3        Police located Felix’s residence around 8:00 a.m., observing Felix’s mother’s green Chrysler parked there.  Felix resided in the basement of a house that was divided into several apartments.  Eight officers organized a plan to arrest Felix, and established a perimeter around the house.  Multiple officers were positioned at the back of the house, where Felix’s apartment entrance was located.  Detective Dennis Halkoski and officer Daniel Goff approached the door with their weapons drawn.

4        Goff opened the storm door and held it while Halkoski knocked hard on the entry door.  The knock caused the door to swing completely open and hit the wall.  Halkoski and Goff then took aim at Felix, who was sleeping in a recliner at the bottom of steps leading down from the door.  They yelled at him to exit with his hands in the air.  After taking a moment to wake up, Felix complied and was handcuffed outside on the ground.  Meanwhile, as Felix exited, officers had immediately entered the apartment and conducted a protective sweep, removing and handcuffing Felix’s mother and younger brother.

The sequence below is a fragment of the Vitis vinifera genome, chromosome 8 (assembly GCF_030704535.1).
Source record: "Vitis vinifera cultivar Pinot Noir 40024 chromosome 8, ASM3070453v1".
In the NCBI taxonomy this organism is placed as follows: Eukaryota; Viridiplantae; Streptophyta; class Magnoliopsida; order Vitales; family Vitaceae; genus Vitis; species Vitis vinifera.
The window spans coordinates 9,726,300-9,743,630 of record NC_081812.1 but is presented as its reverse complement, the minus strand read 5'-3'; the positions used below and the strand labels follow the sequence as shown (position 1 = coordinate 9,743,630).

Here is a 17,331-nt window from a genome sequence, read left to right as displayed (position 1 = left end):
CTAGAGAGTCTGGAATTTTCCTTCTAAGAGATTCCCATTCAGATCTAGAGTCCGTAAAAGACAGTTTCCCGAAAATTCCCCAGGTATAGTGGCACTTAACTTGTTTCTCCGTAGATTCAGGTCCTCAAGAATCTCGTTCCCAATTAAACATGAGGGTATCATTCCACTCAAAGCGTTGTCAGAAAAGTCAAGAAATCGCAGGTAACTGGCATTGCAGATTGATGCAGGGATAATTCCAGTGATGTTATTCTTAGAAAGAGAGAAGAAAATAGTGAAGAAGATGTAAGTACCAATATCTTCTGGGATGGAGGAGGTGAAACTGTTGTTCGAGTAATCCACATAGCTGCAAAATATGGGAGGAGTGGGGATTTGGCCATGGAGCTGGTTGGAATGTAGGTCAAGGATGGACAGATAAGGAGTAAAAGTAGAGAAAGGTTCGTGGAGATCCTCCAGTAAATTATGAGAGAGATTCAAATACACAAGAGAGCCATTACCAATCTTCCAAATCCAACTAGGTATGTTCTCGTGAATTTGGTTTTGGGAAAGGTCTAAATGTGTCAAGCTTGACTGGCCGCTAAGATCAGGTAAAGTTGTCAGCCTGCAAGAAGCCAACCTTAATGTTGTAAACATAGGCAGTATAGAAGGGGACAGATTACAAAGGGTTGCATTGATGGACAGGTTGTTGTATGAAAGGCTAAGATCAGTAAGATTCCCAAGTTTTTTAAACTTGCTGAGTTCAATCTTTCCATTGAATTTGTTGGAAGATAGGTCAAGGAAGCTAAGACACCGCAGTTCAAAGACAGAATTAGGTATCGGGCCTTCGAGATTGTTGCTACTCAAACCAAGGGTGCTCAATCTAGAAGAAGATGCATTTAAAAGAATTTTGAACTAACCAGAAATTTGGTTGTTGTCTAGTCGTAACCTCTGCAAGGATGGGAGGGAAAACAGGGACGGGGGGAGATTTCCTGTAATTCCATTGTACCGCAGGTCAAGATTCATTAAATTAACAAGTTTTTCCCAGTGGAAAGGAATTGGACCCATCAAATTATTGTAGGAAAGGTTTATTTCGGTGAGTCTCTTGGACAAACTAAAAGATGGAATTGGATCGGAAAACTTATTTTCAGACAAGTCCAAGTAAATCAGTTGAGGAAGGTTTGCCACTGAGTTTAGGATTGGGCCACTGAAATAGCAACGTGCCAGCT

5        While Felix was still “face down,” an officer patted him down for weapons, asking whether Felix had any sharp objects on him.  Felix responded he had a knife in his front right pocket.  After patting Felix down twice, the officer indicated to another that he did not locate a knife on Felix.  Felix stated, “[W]ell, I had a knife on me.  I must have gotten rid of it.”  Felix was taken to the police station and read his Miranda rights.  He provided further incriminating statements.  At the end of the interview, Felix consented to a buccal swabbing.  Felix was then transported to jail, where Halkoski collected Felix’s clothing for evidence.

6        Back at the house, officers spoke to another resident, Dean Kudick.  Kudick sublet to the Felix family and consented to a search of the house.  Officers seized a knife from a shelf near the recliner Felix was sleeping in.  They also seized the green Chrysler.

7        Felix moved to suppress all evidence derived from his warrantless arrest in his home.  Additionally, he asserted all of his statements were obtained without valid Miranda warnings and were also involuntary.  Felix further asserted his vehicle was illegally seized.  The State argued the warrantless home arrest was permitted by exigent circumstances. 

8        The circuit court denied Felix’s motion with one exception, holding that, because the entry door had a history of popping open in response to a hard knock: